In the aftermath of hurricanes Irma and Maria, which wreaked havoc across the Caribbean in September 2017, the European Commission has mobilised an additional €3.3 million to support preparedness initiatives that will help countries in the region to avert future crises.
"It was just a few months ago when the Caribbean islands had to endure the devastating effects of catastrophic hurricanes. These disasters highlighted the vulnerability of these countries to natural hazards, which are only getting worse and more frequent as a consequence of climate change. The EU is committed to invest in emergency preparedness and response to minimise the impact of future disasters," said Commissioner for Humanitarian Aid and Crisis Management Christos Stylianides.
The Caribbean region is surrounded by several tectonic plates meaning that it is particularly vulnerable to severe, recurring natural hazards. The new funding will support preparedness initiatives in the region and will be used to enhance local water and sanitation response capacities in Haiti to help local teams provide immediate, high-quality response in emergencies, including in case of epidemics.
The €3.3 million comes on top of the €61 million for disaster preparedness the EU has allocated to the Caribbean since 1994.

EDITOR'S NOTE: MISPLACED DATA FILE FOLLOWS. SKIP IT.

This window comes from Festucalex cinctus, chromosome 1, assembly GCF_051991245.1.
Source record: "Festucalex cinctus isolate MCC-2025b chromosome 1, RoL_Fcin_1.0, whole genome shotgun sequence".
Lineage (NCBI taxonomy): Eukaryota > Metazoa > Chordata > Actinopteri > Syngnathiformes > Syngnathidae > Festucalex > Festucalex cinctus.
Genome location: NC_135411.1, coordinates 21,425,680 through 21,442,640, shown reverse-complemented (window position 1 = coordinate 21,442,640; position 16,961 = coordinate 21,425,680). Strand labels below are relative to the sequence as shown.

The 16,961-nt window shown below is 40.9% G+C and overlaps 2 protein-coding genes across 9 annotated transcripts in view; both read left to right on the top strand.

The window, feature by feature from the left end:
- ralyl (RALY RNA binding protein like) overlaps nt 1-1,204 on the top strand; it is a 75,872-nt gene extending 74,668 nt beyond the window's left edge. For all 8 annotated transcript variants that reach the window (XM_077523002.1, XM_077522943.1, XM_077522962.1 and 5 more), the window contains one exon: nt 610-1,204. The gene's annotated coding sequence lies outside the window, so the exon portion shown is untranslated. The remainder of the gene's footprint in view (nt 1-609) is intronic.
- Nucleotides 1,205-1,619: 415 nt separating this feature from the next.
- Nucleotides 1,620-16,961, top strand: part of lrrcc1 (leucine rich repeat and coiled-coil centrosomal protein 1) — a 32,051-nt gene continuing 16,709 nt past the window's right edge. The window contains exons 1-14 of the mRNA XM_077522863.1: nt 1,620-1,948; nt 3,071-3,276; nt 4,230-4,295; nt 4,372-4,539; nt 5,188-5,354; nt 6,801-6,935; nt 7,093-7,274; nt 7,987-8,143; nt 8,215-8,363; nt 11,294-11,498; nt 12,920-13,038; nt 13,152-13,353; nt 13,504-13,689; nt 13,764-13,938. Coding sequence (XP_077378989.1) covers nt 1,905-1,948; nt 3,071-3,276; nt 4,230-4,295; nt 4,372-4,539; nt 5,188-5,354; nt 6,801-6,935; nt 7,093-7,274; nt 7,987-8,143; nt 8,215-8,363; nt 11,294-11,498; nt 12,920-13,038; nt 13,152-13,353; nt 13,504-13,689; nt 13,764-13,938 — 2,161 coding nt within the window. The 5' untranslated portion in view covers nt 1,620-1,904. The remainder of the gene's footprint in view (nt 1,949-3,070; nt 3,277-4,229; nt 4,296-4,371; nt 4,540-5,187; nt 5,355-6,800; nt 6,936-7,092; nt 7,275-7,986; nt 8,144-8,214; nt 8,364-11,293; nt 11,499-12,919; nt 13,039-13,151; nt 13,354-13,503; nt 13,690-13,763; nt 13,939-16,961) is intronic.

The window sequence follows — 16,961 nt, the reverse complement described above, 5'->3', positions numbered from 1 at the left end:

The EU quickly intervened after hurricanes Irma and Maria (both category 5, maximum strength hurricanes) devastated Dominica, Cuba, Antigua and Barbuda, and severely affected Turks & Caicos, St Kitts & Nevis, Sint Maarten and Saint Martin, the British Virgin Islands, Puerto Rico, Haiti, and the Dominican Republic.
Under the EU Civil Protection Mechanism, EU Member States provided logistical support for humanitarian relief, civil protection expertise and in-kind assistance to affected Caribbean countries and territories. Additionally, the European Commission allocated €2.9 million in humanitarian relief to provide temporary shelters, safe drinking water, food assistance and health and sanitation services to the most affected islands.
These events took place after an extreme drought, a consequence of the El Niño weather phenomenon, which has affected over 6 million people in Caribbean countries since 2015. Between 2015 and 2017, Commission-funded response interventions worth €14 million in Haiti, the Dominican Republic, and Cuba helped to mitigate the impact of the drought on people's livelihoods, food security, and health.